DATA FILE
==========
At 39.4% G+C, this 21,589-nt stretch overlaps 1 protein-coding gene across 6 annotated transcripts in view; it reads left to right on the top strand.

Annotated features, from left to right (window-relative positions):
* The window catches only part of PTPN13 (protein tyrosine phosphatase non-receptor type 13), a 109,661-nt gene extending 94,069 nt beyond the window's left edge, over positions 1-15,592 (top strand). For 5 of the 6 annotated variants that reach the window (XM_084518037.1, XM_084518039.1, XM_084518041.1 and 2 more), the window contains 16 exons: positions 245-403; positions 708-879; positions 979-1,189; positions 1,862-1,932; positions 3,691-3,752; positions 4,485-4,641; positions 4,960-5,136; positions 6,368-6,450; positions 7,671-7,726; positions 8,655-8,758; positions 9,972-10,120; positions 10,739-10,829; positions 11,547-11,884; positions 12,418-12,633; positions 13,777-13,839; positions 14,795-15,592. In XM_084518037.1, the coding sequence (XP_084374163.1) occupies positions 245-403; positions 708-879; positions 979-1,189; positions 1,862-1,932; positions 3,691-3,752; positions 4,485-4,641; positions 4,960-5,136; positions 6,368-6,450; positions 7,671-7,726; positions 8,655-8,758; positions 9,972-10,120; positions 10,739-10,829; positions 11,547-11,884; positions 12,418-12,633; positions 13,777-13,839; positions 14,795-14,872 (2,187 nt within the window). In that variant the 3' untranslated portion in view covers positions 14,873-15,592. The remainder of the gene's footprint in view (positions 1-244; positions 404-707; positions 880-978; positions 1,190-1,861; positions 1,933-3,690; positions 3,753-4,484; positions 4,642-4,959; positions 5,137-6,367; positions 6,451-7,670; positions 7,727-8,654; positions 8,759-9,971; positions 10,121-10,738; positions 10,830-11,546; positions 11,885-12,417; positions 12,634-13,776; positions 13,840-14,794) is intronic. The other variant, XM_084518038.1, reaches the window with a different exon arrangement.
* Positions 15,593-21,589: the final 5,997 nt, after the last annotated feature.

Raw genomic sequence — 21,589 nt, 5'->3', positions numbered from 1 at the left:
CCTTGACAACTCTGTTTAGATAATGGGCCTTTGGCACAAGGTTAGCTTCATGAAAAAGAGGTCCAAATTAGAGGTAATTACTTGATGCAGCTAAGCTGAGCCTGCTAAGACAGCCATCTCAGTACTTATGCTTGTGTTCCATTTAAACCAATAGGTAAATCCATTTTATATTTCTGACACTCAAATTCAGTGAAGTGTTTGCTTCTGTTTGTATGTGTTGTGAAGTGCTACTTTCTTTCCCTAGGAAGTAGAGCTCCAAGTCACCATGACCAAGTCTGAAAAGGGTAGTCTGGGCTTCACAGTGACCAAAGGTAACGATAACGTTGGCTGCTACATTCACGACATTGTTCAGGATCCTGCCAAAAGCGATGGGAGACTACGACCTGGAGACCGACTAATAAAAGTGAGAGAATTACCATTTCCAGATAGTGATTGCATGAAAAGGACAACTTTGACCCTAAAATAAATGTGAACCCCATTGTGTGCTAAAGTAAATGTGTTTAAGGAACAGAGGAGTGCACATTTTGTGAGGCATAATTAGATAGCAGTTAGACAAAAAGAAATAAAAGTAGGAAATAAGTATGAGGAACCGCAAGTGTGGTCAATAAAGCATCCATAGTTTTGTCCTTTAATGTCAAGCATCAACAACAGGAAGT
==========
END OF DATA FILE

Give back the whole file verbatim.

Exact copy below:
At 39.4% G+C, this 21,589-nt stretch overlaps 1 protein-coding gene across 6 annotated transcripts in view; it reads left to right on the top strand.

Annotated features, from left to right (window-relative positions):
* The window catches only part of PTPN13 (protein tyrosine phosphatase non-receptor type 13), a 109,661-nt gene extending 94,069 nt beyond the window's left edge, over positions 1-15,592 (top strand). For 5 of the 6 annotated variants that reach the window (XM_084518037.1, XM_084518039.1, XM_084518041.1 and 2 more), the window contains 16 exons: positions 245-403; positions 708-879; positions 979-1,189; positions 1,862-1,932; positions 3,691-3,752; positions 4,485-4,641; positions 4,960-5,136; positions 6,368-6,450; positions 7,671-7,726; positions 8,655-8,758; positions 9,972-10,120; positions 10,739-10,829; positions 11,547-11,884; positions 12,418-12,633; positions 13,777-13,839; positions 14,795-15,592. In XM_084518037.1, the coding sequence (XP_084374163.1) occupies positions 245-403; positions 708-879; positions 979-1,189; positions 1,862-1,932; positions 3,691-3,752; positions 4,485-4,641; positions 4,960-5,136; positions 6,368-6,450; positions 7,671-7,726; positions 8,655-8,758; positions 9,972-10,120; positions 10,739-10,829; positions 11,547-11,884; positions 12,418-12,633; positions 13,777-13,839; positions 14,795-14,872 (2,187 nt within the window). In that variant the 3' untranslated portion in view covers positions 14,873-15,592. The remainder of the gene's footprint in view (positions 1-244; positions 404-707; positions 880-978; positions 1,190-1,861; positions 1,933-3,690; positions 3,753-4,484; positions 4,642-4,959; positions 5,137-6,367; positions 6,451-7,670; positions 7,727-8,654; positions 8,759-9,971; positions 10,121-10,738; positions 10,830-11,546; positions 11,885-12,417; positions 12,634-13,776; positions 13,840-14,794) is intronic. The other variant, XM_084518038.1, reaches the window with a different exon arrangement.
* Positions 15,593-21,589: the final 5,997 nt, after the last annotated feature.

Raw genomic sequence — 21,589 nt, 5'->3', positions numbered from 1 at the left:
CCTTGACAACTCTGTTTAGATAATGGGCCTTTGGCACAAGGTTAGCTTCATGAAAAAGAGGTCCAAATTAGAGGTAATTACTTGATGCAGCTAAGCTGAGCCTGCTAAGACAGCCATCTCAGTACTTATGCTTGTGTTCCATTTAAACCAATAGGTAAATCCATTTTATATTTCTGACACTCAAATTCAGTGAAGTGTTTGCTTCTGTTTGTATGTGTTGTGAAGTGCTACTTTCTTTCCCTAGGAAGTAGAGCTCCAAGTCACCATGACCAAGTCTGAAAAGGGTAGTCTGGGCTTCACAGTGACCAAAGGTAACGATAACGTTGGCTGCTACATTCACGACATTGTTCAGGATCCTGCCAAAAGCGATGGGAGACTACGACCTGGAGACCGACTAATAAAAGTGAGAGAATTACCATTTCCAGATAGTGATTGCATGAAAAGGACAACTTTGACCCTAAAATAAATGTGAACCCCATTGTGTGCTAAAGTAAATGTGTTTAAGGAACAGAGGAGTGCACATTTTGTGAGGCATAATTAGATAGCAGTTAGACAAAAAGAAATAAAAGTAGGAAATAAGTATGAGGAACCGCAAGTGTGGTCAATAAAGCATCCATAGTTTTGTCCTTTAATGTCAAGCATCAACAACAGGAAGT